A limited-production Japanese sports car with a Wankel rotary engine, the Mazda Cosmo was quite the unicorn when it came out in 1966, serving as a halo car for a company that had produced its first passenger car, the tiny R360, just six years earlier.
The Pick of the Day is a 1970 Mazda Cosmo 110S, which designates an export model, although this coupe apparently never left Japan until being purchased by the previous owner in 2014 and brought to the US. Like all Cosmos, it has its steering wheel on the right side.
Mazda by this time was known for its cars with rotary engines, the rights to which the automaker had purchased from NSU of Germany. The compact, high-revving rotaries were admired for producing impressive horsepower for their size, and the 110S badging on the Cosmo signified the 110 horsepower coming from its 982cc twin-rotor engine. That, and the car’s ability to reach 110 mph.
Over its entire production run from 1966 through 1972, just 1,519 Cosmos were produced; they were never officially sold in the United States and continue to be rare here. The Cosmo 110S version is even rarer, differing from other models as it combines features of the Series I and Series II cars.
The styling of the Cosmos has always been controversial. Critics see an amalgam of awkward proportions and trendy design cues from other models – such as the BMW-style fender trim – that don’t quite fit together. Others see a unique and historic design that is both beautiful and distinctive, and quite beloved.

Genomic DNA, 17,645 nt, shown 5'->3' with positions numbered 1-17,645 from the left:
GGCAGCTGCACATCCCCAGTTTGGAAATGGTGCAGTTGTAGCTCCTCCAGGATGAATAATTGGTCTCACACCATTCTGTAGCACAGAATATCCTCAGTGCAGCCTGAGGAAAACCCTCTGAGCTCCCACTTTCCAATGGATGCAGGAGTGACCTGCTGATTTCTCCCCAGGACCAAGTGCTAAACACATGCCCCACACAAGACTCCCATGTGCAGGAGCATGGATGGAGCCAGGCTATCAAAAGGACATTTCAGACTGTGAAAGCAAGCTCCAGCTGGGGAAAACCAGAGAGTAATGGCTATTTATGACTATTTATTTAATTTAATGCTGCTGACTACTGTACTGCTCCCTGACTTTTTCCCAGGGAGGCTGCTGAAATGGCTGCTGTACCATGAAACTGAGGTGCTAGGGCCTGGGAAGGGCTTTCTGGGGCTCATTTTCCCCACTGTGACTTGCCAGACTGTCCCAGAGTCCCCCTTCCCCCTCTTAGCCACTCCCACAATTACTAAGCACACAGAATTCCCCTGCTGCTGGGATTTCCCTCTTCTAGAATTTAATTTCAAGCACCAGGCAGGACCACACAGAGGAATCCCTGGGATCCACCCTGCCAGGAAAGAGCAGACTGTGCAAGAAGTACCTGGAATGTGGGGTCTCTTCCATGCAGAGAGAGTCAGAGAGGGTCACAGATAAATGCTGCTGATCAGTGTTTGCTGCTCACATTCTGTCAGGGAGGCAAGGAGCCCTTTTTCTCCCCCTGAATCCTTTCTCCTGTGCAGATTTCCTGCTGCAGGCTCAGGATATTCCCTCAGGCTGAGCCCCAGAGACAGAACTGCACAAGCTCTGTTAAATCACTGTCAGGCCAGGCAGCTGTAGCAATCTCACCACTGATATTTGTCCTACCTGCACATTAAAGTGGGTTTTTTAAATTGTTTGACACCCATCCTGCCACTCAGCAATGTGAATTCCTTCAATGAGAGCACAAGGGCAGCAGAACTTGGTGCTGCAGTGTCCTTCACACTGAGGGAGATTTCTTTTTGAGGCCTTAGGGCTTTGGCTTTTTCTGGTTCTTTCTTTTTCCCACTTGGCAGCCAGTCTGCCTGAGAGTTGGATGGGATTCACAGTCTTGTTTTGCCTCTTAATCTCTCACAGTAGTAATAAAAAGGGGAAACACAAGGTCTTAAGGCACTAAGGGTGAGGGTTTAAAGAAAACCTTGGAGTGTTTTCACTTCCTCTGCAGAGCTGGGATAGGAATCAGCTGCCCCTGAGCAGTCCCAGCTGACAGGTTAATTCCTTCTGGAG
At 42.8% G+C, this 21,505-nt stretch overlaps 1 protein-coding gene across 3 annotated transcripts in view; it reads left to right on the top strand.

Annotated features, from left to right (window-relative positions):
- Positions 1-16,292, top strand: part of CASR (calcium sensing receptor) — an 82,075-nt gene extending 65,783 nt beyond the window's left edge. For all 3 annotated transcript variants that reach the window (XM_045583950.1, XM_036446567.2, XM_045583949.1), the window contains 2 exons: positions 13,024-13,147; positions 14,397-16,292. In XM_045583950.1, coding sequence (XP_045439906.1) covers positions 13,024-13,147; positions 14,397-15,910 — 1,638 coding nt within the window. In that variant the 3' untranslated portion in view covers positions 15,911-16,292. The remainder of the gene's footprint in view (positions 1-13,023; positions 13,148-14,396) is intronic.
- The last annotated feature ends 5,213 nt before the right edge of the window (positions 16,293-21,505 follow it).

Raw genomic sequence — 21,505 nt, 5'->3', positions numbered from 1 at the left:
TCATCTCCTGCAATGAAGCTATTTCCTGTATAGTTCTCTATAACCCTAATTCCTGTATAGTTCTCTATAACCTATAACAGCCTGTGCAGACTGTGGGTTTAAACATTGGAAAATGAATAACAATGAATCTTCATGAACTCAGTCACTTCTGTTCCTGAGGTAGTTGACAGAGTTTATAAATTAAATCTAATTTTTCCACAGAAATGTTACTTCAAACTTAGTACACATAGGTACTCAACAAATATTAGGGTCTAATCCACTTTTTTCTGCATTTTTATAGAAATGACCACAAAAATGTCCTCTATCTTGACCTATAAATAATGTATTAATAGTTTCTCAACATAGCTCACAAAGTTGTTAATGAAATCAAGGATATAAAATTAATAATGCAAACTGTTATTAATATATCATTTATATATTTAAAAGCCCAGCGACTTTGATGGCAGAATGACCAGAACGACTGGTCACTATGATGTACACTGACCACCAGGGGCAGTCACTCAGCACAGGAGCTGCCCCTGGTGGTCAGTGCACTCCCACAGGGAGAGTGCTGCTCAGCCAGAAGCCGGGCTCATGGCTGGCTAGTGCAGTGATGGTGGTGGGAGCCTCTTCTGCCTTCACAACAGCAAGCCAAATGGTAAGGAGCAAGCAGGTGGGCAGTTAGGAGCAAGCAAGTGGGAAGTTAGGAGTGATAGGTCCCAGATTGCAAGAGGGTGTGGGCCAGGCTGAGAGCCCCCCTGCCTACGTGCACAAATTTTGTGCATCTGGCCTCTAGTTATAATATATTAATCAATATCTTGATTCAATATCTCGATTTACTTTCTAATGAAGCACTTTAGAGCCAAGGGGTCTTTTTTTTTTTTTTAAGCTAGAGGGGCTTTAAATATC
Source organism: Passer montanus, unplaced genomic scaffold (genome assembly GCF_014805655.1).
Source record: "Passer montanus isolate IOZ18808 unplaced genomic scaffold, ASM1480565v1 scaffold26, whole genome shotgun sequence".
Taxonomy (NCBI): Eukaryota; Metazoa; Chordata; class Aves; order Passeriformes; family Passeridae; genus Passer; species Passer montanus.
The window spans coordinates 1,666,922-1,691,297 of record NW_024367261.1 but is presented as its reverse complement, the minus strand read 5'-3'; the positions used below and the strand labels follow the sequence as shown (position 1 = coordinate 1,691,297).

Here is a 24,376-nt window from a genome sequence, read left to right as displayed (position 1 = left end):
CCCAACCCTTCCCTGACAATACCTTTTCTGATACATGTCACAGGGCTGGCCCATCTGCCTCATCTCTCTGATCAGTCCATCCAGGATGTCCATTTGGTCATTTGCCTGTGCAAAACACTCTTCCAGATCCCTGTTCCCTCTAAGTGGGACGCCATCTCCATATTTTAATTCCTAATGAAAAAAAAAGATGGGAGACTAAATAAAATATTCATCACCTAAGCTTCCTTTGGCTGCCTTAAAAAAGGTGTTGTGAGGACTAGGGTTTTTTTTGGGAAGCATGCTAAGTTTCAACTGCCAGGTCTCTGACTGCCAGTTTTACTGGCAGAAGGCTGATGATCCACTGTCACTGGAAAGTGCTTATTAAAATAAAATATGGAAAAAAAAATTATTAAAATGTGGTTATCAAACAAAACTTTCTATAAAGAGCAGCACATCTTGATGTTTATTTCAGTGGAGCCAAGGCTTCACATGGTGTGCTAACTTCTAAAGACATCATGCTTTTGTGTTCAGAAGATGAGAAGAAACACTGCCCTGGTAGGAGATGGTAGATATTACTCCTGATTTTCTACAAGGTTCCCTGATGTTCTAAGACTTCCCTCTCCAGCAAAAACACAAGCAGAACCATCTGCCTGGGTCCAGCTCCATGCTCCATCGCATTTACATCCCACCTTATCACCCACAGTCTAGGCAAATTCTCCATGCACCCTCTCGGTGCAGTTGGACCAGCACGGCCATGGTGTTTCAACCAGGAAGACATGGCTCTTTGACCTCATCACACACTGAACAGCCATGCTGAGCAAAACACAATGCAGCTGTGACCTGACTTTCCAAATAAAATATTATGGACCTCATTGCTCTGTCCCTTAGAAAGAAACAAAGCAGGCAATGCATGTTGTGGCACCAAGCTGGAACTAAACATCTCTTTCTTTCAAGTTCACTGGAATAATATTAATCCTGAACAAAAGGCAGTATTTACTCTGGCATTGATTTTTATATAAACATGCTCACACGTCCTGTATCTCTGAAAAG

This Cosmo is described by the Sarasota, Florida, dealer advertising the car on ClassicCars.com, as s survivor driven just 51,000 miles.
“On offer is a fine, mostly original Cosmo with cosmetic and major mechanical improvements recently performed on a very rare 110S export model that comes from the large private collection of a JDM enthusiast,” the dealer says, referring to the fan initials for Japanese Domestic Market.
“This example was purchased in great, survivor condition. The body was recently treated to a complete bare-metal repaint in correct Swan White over newly reupholstered seats with proper houndstooth seat pattern. The maroon carpet is original to this car. Exterior chrome was also sent out and rechromed. New tires were added.
“Most importantly, the original 110 motor has been resealed and completely rebuilt by a longtime Mazda rotary tech and tuner. The motor compartment benefits from a detail as the motor was out for rebuilding.”
In the realm of collector cars, the Cosmo ranks in the top tier of JDMs, along with the Toyota 2000GT and the Nissan Skyline GT-R. although never quite reaching the lofty values of those two favorites.
This Cosmo seems well-priced at $139,900.
To view this vehicle on ClassicCars.com, see Pick of the Day.